Human Remains: Medicine, Death, and Desire in Nineteenth-Century Paris

Human Remains: Medicine, Death, and Desire in Nineteenth-Century Paris

Human Remains: Medicine, Death, and Desire in Nineteenth-Century Paris

Human Remains: Medicine, Death, and Desire in Nineteenth-Century Paris

Synopsis

The living and the dead cohabited Paris until the late eighteenth century, when, in the name of public health, measures were taken to drive the latter from the city. Cemeteries were removed from urban space, and corpses started to be viewed as terrifyingly noxious substances. The dead had fallen victim to a sustained new reflection on the notions of life and death that emerged from the two new medical fields of biology and hygiene. In large part, the Paris of the nineteenth century-the Paris of modernity-arose, both theoretically and physically, out of this concern over the relations between the animate and the inanimate. As the dead became a source of pervasive and intense anxiousness, they also became an object of fascination that at once exceeded and guided the medical imagination attempting to control them. Human Remains examines that exuberant anxiety to discover the irrational, indeed erotic, forces motivating the medicalization of death. Working across a broad range of disciplines, including history, literature, the visual arts, philosophy, and psychoanalysis, the book seeks to understand the meaning of the dead and their role in creating one of the most important cities of the contemporary world.

Excerpt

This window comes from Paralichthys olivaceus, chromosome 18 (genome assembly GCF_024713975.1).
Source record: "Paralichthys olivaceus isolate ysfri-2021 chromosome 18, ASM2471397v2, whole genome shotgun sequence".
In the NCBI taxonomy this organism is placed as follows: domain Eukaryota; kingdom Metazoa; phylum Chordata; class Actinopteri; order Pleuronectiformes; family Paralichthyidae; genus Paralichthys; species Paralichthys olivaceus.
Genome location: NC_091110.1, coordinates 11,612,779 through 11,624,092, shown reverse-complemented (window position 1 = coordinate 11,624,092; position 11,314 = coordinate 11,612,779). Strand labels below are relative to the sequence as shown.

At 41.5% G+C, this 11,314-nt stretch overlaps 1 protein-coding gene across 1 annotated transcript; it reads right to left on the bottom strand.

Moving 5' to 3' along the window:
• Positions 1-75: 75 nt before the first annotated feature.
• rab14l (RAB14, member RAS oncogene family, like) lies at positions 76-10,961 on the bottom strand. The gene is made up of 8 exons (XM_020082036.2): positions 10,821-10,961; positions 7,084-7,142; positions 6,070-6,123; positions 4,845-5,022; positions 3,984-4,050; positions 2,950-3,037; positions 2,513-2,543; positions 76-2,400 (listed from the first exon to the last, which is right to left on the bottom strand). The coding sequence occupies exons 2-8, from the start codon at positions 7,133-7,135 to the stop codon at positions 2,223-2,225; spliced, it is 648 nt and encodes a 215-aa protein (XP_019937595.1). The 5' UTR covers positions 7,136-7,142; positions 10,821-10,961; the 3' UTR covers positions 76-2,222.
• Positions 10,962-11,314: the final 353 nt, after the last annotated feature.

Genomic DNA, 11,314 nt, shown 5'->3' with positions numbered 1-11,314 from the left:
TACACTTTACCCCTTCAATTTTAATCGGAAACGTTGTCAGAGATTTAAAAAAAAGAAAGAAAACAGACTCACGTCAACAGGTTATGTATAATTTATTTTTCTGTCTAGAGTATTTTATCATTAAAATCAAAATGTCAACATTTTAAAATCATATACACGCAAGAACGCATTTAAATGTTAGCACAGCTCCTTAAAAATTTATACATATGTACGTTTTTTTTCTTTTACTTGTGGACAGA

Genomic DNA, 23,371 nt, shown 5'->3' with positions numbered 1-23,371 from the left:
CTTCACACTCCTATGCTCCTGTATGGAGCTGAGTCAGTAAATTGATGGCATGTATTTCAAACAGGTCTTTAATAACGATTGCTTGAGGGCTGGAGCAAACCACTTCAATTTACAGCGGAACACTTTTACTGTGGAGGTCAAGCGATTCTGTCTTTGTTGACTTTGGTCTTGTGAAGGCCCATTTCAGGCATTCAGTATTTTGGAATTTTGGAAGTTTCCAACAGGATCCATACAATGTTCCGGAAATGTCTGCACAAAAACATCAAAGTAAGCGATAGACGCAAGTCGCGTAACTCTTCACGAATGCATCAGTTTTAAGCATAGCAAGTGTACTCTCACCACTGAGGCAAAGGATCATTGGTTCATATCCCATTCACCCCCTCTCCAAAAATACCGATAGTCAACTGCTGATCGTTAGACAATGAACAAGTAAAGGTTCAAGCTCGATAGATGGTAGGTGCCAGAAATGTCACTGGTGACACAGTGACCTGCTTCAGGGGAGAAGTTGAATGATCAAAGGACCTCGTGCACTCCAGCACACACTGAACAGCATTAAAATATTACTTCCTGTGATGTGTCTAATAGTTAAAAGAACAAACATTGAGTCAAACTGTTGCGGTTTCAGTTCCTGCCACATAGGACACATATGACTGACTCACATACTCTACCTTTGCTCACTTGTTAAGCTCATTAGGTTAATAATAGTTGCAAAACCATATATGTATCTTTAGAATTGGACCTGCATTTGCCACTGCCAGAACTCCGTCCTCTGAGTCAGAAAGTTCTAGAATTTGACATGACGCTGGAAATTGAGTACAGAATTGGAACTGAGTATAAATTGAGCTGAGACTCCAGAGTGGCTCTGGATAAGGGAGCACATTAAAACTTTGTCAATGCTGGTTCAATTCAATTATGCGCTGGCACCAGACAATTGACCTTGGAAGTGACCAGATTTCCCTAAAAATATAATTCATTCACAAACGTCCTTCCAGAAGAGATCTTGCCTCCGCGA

The celebrated Mèry used to say, as Fontenelle reports in his eulogy, that
anatomists resemble the porters [crocheteurs] of Paris, who know all the
streets, down to the smallest and most remote, but do not know what
happens inside the houses. Still, it has occurred to me, if I might pursue
this ingenious comparison, that in the present state of things, anatomists
might try to find a way to penetrate into these houses and to discover a few
of the secrets within them.

—JEAN JOSEPH SUE

On the night of April 7, 1786, a tumbrel-load of corpses left the SaintsInnocents cemetery in the heart of the French capital for catacombs outside the city’s walls. With it, began the first in a long series of torch-lit processions that would trouble Parisians’ sleep for nearly two years. The Saints-Innocents, which had accommodated the dead for nearly five centuries, was now choked with them. Its soil had grown so depleted that it could no longer decompose bodies. Its grounds were strewn with bones and heaved by the gases of putrefaction. Strange forces emanating from the graveyard were deteriorating nearby houses, and neighbors were falling sick. Newly discovered chemical agents, it was determined, had been leaching from the site, polluting the air with miasmas, tainting water sources, and poisoning the city as a whole. After half a millennium, the dead had become intolerable.

In order to be removed, however, the bodies had first to be disturbed and carried through the city, denuded of the earth that had previously covered and to some extent tempered the effects of their putrefaction. The cartloads of corpses moving through the nighttime streets of Paris must have created . . .

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